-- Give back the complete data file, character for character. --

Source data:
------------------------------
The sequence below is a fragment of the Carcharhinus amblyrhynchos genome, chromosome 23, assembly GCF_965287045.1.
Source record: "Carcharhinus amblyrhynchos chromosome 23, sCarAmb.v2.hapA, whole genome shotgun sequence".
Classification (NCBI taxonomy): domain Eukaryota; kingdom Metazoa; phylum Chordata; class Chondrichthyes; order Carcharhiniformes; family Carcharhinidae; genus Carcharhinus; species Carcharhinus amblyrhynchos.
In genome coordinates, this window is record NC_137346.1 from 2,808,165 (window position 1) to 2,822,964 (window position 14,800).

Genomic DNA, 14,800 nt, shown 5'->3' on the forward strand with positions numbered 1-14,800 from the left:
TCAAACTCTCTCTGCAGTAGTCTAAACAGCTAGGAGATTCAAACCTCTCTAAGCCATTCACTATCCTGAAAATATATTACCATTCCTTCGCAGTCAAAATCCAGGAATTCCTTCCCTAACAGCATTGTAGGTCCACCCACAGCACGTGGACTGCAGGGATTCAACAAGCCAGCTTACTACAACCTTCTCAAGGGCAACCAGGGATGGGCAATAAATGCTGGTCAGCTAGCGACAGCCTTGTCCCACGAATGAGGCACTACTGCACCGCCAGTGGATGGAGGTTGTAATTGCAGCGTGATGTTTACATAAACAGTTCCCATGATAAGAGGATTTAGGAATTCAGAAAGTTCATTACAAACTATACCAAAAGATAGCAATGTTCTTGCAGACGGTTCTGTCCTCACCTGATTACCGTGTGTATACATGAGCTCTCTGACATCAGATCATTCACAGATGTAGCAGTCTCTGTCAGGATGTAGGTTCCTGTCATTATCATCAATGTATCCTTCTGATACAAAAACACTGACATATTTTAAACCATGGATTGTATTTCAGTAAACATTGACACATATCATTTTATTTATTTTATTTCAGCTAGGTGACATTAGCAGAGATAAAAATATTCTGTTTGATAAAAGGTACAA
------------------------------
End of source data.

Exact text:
The sequence below is a fragment of the Carcharhinus amblyrhynchos genome, chromosome 23, assembly GCF_965287045.1.
Source record: "Carcharhinus amblyrhynchos chromosome 23, sCarAmb.v2.hapA, whole genome shotgun sequence".
Classification (NCBI taxonomy): domain Eukaryota; kingdom Metazoa; phylum Chordata; class Chondrichthyes; order Carcharhiniformes; family Carcharhinidae; genus Carcharhinus; species Carcharhinus amblyrhynchos.
In genome coordinates, this window is record NC_137346.1 from 2,808,165 (window position 1) to 2,822,964 (window position 14,800).

Genomic DNA, 14,800 nt, shown 5'->3' on the forward strand with positions numbered 1-14,800 from the left:
TCAAACTCTCTCTGCAGTAGTCTAAACAGCTAGGAGATTCAAACCTCTCTAAGCCATTCACTATCCTGAAAATATATTACCATTCCTTCGCAGTCAAAATCCAGGAATTCCTTCCCTAACAGCATTGTAGGTCCACCCACAGCACGTGGACTGCAGGGATTCAACAAGCCAGCTTACTACAACCTTCTCAAGGGCAACCAGGGATGGGCAATAAATGCTGGTCAGCTAGCGACAGCCTTGTCCCACGAATGAGGCACTACTGCACCGCCAGTGGATGGAGGTTGTAATTGCAGCGTGATGTTTACATAAACAGTTCCCATGATAAGAGGATTTAGGAATTCAGAAAGTTCATTACAAACTATACCAAAAGATAGCAATGTTCTTGCAGACGGTTCTGTCCTCACCTGATTACCGTGTGTATACATGAGCTCTCTGACATCAGATCATTCACAGATGTAGCAGTCTCTGTCAGGATGTAGGTTCCTGTCATTATCATCAATGTATCCTTCTGATACAAAAACACTGACATATTTTAAACCATGGATTGTATTTCAGTAAACATTGACACATATCATTTTATTTATTTTATTTCAGCTAGGTGACATTAGCAGAGATAAAAATATTCTGTTTGATAAAAGGTACAA